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Police extend road safety campaign in north Lancashire
12:31pm Saturday 2nd November 2013 in News
A ROAD safety campaign targeting the roads around Lancaster, Morecambe and Fleetwood is being extended for another month.
During October, 461 drivers were stopped on ten roads as part of Operation Bramble, which led to an 'encouraging' 37 per cent fall in the number of collisions.
However, Sgt Nigel Ralphson from Lancaster Road Policing Unit said the number of casualties and fatalities on the county's roads continued to rise during October, prompting an extension of the initiative.
“Despite some encouraging results last month, we are still unfortunately experiencing rises in the number of road users killed or seriously injured on our roads," said Sgt Ralphson. "We are committed to making Lancashire’s roads safer, and this is why we have decided to extend the operation for another month."
A key aim of Operation Bramble was to reduce the number of casualties among vulnerable road users. This was done via a combination of educating drivers and increased enforcement efforts on a number of target roads in the area.
Offences targeted included driving without wearing a seatbelt or while using a mobile phone.
Sgt Ralphson said: “It is particularly worrying officers are still having to speak to drivers about not wearing a seatbelt while driving. Not only is it an offence to not wear a seatbelt while driving, but motorists are significantly increasing their chances of being killed or seriously injured if they are involved in a collision.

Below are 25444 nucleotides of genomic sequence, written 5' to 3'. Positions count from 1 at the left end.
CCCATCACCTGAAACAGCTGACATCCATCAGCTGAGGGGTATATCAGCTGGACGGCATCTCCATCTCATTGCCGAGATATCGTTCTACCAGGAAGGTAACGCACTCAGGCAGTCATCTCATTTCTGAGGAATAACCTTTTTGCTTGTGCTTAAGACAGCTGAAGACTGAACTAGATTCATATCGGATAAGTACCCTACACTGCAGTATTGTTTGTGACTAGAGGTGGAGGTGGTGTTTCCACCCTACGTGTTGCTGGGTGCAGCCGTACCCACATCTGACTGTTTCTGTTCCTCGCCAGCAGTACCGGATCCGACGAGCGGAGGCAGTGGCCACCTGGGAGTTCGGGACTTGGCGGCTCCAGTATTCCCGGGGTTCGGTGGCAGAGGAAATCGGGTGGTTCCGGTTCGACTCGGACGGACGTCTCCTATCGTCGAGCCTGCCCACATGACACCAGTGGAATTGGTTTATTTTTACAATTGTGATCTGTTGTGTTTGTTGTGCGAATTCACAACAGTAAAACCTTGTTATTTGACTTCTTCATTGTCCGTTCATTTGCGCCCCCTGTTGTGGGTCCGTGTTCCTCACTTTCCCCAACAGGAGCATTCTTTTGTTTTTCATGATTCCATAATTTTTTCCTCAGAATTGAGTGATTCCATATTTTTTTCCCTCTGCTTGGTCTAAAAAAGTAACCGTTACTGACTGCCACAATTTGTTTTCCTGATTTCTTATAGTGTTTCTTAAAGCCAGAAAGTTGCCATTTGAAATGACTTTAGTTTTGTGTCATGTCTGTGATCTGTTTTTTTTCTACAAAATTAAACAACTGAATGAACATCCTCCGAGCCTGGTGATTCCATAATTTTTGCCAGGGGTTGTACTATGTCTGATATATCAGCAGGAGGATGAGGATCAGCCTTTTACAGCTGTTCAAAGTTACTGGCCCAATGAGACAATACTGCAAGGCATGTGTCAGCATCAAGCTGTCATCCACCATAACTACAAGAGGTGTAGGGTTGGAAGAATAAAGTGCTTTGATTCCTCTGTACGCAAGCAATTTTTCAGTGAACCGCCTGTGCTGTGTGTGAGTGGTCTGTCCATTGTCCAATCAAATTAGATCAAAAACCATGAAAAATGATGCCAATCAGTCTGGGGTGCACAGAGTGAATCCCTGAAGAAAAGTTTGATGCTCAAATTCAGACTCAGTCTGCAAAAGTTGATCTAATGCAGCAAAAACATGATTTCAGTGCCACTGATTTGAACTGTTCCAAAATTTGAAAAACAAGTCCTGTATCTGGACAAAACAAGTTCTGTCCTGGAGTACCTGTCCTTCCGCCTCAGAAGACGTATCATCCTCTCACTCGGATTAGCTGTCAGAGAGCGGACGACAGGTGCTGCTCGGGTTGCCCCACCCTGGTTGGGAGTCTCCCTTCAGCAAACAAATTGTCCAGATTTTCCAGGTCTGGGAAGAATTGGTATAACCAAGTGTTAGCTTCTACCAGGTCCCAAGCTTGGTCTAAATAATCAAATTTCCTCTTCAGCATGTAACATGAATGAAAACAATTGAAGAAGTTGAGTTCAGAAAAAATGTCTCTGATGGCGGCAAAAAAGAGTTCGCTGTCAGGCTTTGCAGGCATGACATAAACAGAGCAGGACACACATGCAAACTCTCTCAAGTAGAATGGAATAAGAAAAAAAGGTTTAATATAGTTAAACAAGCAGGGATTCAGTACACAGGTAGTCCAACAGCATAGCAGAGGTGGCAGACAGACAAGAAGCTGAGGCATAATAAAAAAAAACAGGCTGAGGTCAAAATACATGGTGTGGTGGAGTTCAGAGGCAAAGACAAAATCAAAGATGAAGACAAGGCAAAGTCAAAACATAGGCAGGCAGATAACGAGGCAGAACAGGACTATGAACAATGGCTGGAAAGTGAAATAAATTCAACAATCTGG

"From the motorist’s point of view too, if they are involved in a collision, even if not their fault, there will be a big reduction in the amount of compensation they’d get if they’re found to have not been wearing a seatbelt.
“Also, it has been an offence to use a mobile phone while in charge of a motor vehicle for over seven years now, and yet, road users are continuing to do so.
"Motorists should be aware, if they are involved in a collision while using a mobile phone, we will class them using their phone while driving or riding their motorcycle as a serious aggravating factor, particularly in serious and fatal collisions. Insurance companies also look very dimly on convictions for this offence, meaning the cost of your policy will either be dramatically increased or you may not even be able to get insurance.
“Finally, I would reiterate my strong encouragement to the region’s motorists, particularly motorcyclists, to take advantage of the variety of courses offered by Lancashire County Council. Many of them are free, and will do a great deal to help you be safer on our roads.”
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